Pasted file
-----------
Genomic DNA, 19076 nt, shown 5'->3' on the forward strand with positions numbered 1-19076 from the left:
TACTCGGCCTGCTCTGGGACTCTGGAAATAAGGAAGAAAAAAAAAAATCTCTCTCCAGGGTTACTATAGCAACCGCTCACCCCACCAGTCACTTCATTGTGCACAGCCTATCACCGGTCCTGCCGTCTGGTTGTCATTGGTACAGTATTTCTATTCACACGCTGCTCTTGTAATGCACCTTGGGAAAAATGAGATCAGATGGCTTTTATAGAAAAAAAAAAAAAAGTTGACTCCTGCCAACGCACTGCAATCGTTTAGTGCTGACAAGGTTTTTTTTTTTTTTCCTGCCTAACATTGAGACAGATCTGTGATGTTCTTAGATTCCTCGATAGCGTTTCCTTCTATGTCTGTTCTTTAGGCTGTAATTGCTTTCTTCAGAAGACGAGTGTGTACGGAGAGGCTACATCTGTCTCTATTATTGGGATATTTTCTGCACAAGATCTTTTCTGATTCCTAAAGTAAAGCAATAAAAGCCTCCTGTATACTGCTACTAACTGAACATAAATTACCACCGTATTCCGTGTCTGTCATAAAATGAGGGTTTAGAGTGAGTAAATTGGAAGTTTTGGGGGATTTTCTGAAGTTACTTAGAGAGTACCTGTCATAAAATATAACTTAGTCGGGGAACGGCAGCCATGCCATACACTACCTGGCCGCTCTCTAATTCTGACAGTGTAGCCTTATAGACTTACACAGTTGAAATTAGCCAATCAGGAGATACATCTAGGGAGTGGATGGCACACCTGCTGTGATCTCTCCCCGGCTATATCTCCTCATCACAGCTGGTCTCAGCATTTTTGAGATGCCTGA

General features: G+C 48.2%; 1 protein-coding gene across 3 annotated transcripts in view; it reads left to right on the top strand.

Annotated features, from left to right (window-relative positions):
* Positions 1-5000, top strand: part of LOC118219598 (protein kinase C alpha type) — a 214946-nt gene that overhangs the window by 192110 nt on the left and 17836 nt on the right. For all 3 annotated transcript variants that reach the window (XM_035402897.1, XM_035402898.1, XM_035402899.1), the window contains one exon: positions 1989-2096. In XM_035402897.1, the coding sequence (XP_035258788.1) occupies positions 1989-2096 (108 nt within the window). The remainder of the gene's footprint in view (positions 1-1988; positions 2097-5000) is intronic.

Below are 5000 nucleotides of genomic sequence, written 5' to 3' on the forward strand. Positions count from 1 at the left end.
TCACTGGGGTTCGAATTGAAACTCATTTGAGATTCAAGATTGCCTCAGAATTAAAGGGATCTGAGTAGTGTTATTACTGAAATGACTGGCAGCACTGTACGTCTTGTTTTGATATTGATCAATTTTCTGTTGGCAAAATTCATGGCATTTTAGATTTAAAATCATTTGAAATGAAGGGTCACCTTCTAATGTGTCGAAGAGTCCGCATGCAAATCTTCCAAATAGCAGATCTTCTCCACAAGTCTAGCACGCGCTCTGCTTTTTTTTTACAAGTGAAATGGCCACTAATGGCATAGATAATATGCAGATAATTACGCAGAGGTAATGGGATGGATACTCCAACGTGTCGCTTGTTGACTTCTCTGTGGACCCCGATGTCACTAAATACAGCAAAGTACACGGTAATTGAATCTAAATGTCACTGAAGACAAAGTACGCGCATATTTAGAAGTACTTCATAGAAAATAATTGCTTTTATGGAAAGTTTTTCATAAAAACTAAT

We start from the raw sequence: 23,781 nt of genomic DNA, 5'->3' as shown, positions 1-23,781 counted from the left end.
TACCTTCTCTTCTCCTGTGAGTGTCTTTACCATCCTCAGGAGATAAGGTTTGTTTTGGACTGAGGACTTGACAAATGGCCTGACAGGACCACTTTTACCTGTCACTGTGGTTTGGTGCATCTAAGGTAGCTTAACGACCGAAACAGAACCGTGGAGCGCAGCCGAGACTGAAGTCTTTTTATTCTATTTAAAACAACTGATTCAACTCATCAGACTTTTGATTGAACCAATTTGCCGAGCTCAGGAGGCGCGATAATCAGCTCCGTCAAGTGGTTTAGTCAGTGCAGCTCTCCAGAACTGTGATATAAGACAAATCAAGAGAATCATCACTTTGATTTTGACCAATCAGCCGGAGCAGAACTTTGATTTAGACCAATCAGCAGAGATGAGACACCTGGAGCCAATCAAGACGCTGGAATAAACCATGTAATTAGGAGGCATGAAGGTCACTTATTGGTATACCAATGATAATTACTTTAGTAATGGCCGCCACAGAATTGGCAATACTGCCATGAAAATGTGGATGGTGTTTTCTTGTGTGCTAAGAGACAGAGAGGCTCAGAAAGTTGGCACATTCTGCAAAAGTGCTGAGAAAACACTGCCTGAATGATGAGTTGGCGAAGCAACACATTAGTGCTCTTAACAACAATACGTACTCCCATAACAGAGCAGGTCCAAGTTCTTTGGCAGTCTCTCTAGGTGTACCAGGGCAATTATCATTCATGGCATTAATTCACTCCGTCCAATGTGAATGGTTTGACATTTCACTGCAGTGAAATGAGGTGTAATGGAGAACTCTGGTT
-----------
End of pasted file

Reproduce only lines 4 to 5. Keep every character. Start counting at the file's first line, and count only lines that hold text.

Annotated features, from left to right (window-relative positions):
* Positions 1-5000, top strand: part of LOC118219598 (protein kinase C alpha type) — a 214946-nt gene that overhangs the window by 192110 nt on the left and 17836 nt on the right. For all 3 annotated transcript variants that reach the window (XM_035402897.1, XM_035402898.1, XM_035402899.1), the window contains one exon: positions 1989-2096. In XM_035402897.1, the coding sequence (XP_035258788.1) occupies positions 1989-2096 (108 nt within the window). The remainder of the gene's footprint in view (positions 1-1988; positions 2097-5000) is intronic.